raw reality

Man. Does this happen every April? I am in a funk to beat all funks. (Ask me if the latest streak of grey, 25ºF, damp days is helping.) But, I shouldn’t complain. At least I’m cozy and well fed. Which is more than I can say for my neighborhood deer friends. They are, in a word, frantic. This year’s snow came early and stayed late. It’s not uncommon to find 5 or 6 deer piled together in a patch of bare ground the size of a hula hoop. Nor is it unusual to see them darting across roadways or staggering into the streets, looking dazed and drunk from hunger. 

lake-superior-in-april

Their erratic behavior has put me on high alert during my daily commute. “Must not smuck deer friends, must not smuck…” is my new driving mantra. My 26 year career behind the wheel has been a lucky one. I’ve had relatively few run-ins with cars or wildlife. But the few times I have is enough to make me want to turn in my keys for good. It’s awful. And gut wrenching.

Even more so, I learned last week, if you are driving in a post-yoga class, blissed out state of mind. I was nearly home, feeling triumphant, having successfully made it through the white knuckle stretch Mark and I call “deer alley.” But on my very last hill I found myself simultaneously slamming on the brakes and veering into a snow bank. There was the horrible, unmistakable thud and my eyes locked with a deer’s – inches from my windshield. We tied, I’m sure, for whose eyes held the most panic.

While I was busy plowing into a snow bank, the deer managed to bounce off my front end, stumble, and miraculously dart back into the woods. And just like that, it was over. We all survived (I hope) but my bliss meter had gone from full to empty. I limped the rest of the way home, feeling helpless. It doesn’t matter the circumstances – causing harm to anything makes me feel like I have way overstepped my bounds.

Mark reminded me that deer are tough and resilient. He said I’d probably be more stiff and sore in the morning than the deer. And he might have been right. Then he went back to collect missing car parts. I rummaged through the freezer to try and pull something together for dinner. Still thinking of the deer, I was feeling especially blessed that I have a freezer of food to rummage through. I pulled out a carton of last summer’s sweet corn and a half used bag of chick pea flour.

fritter-spice

Sweet corn fritters via the River Cottage VEG cookbook just might do the trick. Fast, lightly fried, mildly spicy, all with a tinge of summer sweetness. Unapologetic comfort food. As I was dropping the first round of fritters into the fry pan, my e-mail pinged at me. I absentmindedly perused my inbox and for the second time that night was jolted into a raw reality. The message was from a life-long friend. It was surprisingly upbeat given the terribly sad and tragic news it contained. I felt hot tears on my cheeks. Fritters were not, after all, going to do the trick. I kept my post at the stove anyway. But with an incurable knot in my stomach.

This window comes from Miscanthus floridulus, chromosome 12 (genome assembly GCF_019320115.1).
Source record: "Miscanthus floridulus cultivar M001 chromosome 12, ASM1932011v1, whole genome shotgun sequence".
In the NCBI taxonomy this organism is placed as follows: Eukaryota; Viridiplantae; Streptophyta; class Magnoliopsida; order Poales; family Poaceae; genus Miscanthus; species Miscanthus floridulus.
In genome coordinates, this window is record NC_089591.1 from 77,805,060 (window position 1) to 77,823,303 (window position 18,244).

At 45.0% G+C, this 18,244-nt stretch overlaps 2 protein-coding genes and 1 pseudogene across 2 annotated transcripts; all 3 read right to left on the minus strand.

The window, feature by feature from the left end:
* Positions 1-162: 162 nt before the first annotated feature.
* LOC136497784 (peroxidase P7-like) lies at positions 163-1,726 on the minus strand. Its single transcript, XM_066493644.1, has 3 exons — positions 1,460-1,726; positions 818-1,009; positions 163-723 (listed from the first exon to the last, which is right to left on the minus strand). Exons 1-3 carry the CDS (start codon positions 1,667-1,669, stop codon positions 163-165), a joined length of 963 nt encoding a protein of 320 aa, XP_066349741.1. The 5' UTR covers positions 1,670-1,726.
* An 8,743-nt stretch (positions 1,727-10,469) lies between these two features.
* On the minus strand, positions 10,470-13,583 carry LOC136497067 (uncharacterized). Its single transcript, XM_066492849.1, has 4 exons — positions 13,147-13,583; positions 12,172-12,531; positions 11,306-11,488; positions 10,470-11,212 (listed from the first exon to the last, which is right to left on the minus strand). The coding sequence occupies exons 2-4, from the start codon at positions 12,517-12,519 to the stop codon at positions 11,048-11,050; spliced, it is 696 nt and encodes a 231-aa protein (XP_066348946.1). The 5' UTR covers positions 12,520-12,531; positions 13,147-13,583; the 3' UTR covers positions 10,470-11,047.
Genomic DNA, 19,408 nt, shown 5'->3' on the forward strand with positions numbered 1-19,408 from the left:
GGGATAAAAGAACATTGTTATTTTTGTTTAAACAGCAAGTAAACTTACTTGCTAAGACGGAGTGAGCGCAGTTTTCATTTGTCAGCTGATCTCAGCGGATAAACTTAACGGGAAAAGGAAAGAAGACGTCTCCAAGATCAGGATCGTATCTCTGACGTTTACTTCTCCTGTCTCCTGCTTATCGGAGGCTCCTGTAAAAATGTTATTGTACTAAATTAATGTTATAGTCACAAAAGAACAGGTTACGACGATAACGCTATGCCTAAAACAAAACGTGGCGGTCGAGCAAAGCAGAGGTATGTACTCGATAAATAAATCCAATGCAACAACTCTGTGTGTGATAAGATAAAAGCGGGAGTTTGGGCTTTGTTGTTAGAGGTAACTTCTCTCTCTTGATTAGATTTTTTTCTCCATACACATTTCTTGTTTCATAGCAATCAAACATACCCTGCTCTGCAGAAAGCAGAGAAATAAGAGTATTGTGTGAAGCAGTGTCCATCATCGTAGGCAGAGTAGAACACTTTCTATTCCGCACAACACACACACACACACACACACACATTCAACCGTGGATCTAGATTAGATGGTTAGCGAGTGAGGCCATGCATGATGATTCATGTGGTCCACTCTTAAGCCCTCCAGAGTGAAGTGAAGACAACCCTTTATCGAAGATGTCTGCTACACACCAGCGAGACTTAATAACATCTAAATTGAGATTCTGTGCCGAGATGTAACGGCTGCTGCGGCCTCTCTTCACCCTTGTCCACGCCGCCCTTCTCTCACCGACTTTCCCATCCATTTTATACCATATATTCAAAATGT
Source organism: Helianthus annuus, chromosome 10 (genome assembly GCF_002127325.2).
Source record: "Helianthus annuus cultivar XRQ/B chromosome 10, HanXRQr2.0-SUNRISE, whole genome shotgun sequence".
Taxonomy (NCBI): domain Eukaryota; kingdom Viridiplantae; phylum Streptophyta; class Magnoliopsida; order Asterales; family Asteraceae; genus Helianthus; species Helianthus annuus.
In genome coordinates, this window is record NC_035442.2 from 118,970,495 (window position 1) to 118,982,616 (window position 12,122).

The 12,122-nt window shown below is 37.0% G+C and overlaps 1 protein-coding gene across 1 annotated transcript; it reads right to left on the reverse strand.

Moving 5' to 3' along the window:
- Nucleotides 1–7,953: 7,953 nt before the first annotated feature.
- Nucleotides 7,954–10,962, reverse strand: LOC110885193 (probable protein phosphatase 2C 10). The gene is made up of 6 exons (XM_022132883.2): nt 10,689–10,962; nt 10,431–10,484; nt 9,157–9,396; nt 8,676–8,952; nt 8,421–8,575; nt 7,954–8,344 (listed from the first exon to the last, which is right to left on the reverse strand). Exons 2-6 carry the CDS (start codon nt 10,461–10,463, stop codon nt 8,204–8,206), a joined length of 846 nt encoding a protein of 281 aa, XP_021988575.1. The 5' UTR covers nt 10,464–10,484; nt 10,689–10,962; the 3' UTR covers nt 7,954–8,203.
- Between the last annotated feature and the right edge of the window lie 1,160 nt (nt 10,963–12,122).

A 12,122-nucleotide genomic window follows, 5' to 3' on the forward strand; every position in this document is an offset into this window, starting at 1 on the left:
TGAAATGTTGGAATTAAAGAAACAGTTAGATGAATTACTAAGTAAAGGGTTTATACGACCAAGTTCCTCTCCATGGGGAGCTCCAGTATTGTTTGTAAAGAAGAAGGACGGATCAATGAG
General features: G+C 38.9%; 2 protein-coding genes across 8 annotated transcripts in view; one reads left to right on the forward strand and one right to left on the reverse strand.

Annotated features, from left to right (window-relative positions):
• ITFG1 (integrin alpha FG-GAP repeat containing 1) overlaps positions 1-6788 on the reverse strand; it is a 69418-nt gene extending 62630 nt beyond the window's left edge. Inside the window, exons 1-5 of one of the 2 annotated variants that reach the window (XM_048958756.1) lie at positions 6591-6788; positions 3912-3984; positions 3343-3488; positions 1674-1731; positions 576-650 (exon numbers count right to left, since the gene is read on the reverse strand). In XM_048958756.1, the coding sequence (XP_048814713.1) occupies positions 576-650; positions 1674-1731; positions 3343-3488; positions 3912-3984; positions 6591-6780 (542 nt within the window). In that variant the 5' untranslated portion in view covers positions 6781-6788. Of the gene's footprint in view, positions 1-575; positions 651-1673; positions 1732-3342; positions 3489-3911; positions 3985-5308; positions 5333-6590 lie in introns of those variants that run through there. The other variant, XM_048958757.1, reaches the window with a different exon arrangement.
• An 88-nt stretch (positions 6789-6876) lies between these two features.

The deer, and quite obviously my friend, have stayed with me all week. I’ve been wrestling with things that I don’t understand. Big emotions that have no cure. My only solution has been to try and practice santosha – one of the guiding principles of yoga that roughly translates to experiencing contentment in any situation. Not just under mundane circumstances, or even easier, during situations that generally make us happy – but any time, and all the time. Not so easy when we’re uncomfortable and scared. Yet attempting to find this unconditional peace – by sort of settling and breathing into the sadness, is the only thing that has brought me solace this week.

corn-fritters

My unending gratitude to the instructors at Humble Be Yoga who continually fill me, both physically and spiritually.

Sweet Santosha Corn Fritters
Adapted from Hugh Fearnley-Whittingstal’s River Cottage Veg

1 1/4 cups chickpea (garbanzo bean) flour
1/2 teaspoon baking powder
2 teaspoons ground cumin
2 teaspoons ground coriander
1/2 teaspoon ground turmeric
dash of ground cayenne pepper
pinch sea salt
10 ounces frozen sweet corn
3 green onions, chopped
handful of fresh cilantro, chopped
1 jalepeño chopped, with seeds if you like heat
1/3 cup plain kefir (or milk)
1/3 cup water
Canola or peanut oil for frying

Cilantro Raita

3/4 cup plain greek (or thick) yogurt
2 1/2 ounces soft goat cheese (chev)
small bunch of fresh cilantro, chopped
flaked sea salt and peeper to taste

Combine the raita ingredients and let sit.

For the fritters, sift together dry ingredients into a bowl. Add remaining ingredients, except kefir/milk and water. Mix well and slowly stir in the kefir and water until there are no lumps.

Heat about a 1/2-inch of oil in a heavy skillet over medium high heat. When the oil is hot, drop spoonfuls of batter into the oil. Don’t overcrowd the pan – the fritters shouldn’t touch. Cook about 2-3 minutes on each side. Remove and drain on a paper towel while continuing to cook remaining batter.